The concept of chain of custody is based on the idea that it is important to be sure that a piece of evidence against a defendant in a trial could not have in some way been altered to make that defendant look more guilty than they really are.
In trials, there is typically a variety of physical evidence. In some cases, the evidence does not look particularly distinctive. It could easily be confused with other similar things. For example, let us imagine that the police discovered needles and cotton balls that were allegedly used in illegal injections in a defendant’s home. Those are fairly generic things. It is therefore necessary to, at the time of the trial, prove that these needles and cotton balls were the same ones taken from the defendant’s home and that the evidence could not have been tampered with in the time since it was taken from the home.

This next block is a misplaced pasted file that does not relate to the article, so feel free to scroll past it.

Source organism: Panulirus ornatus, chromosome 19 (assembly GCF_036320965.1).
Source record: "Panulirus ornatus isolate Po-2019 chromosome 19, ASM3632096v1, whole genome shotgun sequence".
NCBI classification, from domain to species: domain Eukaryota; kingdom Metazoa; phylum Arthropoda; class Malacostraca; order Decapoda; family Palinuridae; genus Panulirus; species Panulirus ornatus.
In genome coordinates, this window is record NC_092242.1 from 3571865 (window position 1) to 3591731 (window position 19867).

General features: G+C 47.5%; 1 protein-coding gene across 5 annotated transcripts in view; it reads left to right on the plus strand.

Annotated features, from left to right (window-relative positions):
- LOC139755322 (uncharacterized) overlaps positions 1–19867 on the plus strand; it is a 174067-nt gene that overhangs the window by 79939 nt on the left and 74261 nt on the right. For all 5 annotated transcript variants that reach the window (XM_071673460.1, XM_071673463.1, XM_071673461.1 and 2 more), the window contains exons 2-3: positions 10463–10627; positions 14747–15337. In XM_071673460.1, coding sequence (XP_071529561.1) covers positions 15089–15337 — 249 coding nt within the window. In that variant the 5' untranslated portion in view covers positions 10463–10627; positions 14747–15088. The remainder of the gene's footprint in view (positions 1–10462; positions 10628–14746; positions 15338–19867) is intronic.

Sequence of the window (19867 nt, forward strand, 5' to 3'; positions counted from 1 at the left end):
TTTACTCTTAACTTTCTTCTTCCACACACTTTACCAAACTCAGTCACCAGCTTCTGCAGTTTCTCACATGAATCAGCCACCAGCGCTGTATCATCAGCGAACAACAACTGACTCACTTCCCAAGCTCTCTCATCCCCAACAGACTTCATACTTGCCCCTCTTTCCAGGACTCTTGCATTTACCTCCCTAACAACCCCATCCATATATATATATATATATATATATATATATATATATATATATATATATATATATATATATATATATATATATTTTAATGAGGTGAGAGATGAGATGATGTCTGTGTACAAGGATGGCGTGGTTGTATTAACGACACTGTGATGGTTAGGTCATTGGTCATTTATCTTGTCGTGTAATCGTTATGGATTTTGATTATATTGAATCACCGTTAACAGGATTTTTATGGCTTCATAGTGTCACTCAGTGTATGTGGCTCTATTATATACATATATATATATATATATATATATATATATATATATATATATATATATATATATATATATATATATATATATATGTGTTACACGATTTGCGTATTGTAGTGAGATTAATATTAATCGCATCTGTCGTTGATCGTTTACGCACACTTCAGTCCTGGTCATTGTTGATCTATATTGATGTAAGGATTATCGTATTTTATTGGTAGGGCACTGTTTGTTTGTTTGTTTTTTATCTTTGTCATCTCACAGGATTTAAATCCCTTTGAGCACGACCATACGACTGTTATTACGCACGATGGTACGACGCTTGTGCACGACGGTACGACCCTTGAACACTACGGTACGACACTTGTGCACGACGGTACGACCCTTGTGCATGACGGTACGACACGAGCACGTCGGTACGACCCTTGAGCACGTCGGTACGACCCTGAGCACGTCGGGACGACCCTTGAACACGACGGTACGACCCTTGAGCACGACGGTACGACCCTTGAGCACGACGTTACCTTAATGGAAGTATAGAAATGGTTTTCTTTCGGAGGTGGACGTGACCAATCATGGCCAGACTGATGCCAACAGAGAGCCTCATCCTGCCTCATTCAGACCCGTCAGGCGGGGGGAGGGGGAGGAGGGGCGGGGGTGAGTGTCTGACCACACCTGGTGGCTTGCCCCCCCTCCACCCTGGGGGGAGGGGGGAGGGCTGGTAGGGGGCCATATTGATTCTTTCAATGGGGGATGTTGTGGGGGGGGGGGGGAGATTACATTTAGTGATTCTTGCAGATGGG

In order to do this, it is necessary to establish the chain of custody. Whoever took the evidence from the home must be able to establish that they took care of it properly and must be able to say what they did with the evidence. Whoever got it next must, for example, testify that they kept it safe from tampering until the time of the trial.
This idea is important because it ensures that evidence used against a defendant will be valid evidence that has not been tampered with.